The General Chamber of Commerce gave a dinner at the Asia Hotel to the businessmen of the party, while the Chinese ladies gave a twelve-course dinner on the top floor of one of their new skyscrapers. This is said to be the first time in Chinese history that the sheltered and seldom seen Chinese ladies of rank ever gave a dinner to any, traveling delegation. Their correctly spoken English, charming graciousness, and, in a few cases, rare beauty, would make any collection of American women look, to their laurels.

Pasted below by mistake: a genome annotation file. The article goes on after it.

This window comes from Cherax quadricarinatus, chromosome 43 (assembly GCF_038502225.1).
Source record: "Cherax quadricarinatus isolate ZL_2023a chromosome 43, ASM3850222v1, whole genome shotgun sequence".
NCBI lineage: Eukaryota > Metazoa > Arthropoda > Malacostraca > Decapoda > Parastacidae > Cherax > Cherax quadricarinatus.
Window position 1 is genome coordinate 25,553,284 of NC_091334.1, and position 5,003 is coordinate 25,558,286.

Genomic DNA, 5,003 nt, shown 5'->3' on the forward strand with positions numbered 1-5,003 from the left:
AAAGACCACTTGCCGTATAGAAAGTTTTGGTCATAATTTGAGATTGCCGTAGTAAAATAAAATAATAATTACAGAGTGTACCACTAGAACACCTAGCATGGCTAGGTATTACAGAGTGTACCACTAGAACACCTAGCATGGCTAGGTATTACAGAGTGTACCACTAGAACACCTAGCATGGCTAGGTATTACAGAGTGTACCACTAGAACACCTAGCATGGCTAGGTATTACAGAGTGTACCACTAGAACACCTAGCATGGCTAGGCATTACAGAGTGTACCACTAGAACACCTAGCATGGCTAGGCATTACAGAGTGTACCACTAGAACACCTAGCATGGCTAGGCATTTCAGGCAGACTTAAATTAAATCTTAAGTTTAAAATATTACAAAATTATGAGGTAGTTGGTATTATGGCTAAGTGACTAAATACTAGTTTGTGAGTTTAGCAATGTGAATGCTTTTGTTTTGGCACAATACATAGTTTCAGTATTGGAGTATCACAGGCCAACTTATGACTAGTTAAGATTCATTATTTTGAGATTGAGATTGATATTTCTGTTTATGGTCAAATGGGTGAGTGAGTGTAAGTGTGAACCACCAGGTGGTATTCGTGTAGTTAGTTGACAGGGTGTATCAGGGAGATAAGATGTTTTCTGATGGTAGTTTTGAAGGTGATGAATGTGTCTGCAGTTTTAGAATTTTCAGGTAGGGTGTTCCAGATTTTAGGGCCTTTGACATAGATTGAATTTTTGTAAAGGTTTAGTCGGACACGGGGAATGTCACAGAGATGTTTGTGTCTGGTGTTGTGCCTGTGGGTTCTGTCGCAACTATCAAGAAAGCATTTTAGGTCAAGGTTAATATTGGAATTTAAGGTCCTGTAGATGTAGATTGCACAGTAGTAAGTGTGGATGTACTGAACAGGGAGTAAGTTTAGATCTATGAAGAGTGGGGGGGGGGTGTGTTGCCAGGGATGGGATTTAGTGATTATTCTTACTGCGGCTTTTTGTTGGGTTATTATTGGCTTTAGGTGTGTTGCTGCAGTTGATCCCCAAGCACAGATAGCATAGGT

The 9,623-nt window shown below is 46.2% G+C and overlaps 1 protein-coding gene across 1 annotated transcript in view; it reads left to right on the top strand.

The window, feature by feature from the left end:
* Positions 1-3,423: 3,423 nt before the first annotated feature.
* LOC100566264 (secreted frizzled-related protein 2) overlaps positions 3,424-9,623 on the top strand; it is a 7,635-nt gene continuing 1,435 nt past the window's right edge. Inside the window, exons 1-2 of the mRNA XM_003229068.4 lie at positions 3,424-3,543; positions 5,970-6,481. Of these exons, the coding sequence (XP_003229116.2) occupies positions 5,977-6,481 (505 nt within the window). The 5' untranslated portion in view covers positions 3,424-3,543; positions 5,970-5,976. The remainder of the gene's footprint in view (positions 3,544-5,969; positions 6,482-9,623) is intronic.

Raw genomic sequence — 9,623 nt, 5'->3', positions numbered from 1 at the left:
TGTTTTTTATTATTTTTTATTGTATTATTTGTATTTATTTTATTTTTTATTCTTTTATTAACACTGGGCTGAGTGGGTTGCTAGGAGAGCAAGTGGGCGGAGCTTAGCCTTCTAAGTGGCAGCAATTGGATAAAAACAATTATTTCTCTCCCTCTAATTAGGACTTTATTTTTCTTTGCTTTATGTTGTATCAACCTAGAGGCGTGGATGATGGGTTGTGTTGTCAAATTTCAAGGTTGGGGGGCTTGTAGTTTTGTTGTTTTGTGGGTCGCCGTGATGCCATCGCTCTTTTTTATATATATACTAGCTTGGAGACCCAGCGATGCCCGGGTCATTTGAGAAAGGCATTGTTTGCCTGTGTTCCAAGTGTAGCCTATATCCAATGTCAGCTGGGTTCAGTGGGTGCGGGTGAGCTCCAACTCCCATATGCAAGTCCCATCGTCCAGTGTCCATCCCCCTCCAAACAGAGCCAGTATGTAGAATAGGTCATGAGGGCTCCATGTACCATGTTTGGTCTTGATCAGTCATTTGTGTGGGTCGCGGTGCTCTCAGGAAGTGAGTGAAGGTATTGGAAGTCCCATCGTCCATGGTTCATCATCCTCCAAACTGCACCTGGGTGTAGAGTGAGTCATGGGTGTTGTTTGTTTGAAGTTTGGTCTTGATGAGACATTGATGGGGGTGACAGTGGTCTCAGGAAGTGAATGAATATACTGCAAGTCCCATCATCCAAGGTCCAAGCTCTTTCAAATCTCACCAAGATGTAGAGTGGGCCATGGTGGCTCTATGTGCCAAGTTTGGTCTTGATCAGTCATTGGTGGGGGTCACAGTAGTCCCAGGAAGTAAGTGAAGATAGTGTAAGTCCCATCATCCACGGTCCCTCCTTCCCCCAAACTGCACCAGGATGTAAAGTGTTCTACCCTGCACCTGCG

Another typically Chinese dinner was given for us where James H. Henry, an American living in Canton, made the best speech we had heard in the Orient. He laid stress upon the fact that we need China more than she needs the United States. As other nations are studying her people and her resources we are letting things drift. He said, "United States is pursuing the same stupid psychology that originally caused England to lose her trade in China to the painstaking, persistent Germans. There are few Americans that can name readily six Chinese cities. China favors America because she stands for Liberty, Fraternity, Equality and Fair Play, but that her favoring the United States is more negative than positive as the United States is doing nothing to cultivate her trade and her favor is more on account of what Americans stand for but have not done as yet. Americans had better get busy and do something positive to develop her trade as do the other nations. The French are importing Chinese to study in France and in order to get to know the French and like them. The Germans come and live among the Chinese to learn their ways and to secure their friendship. China is going forward."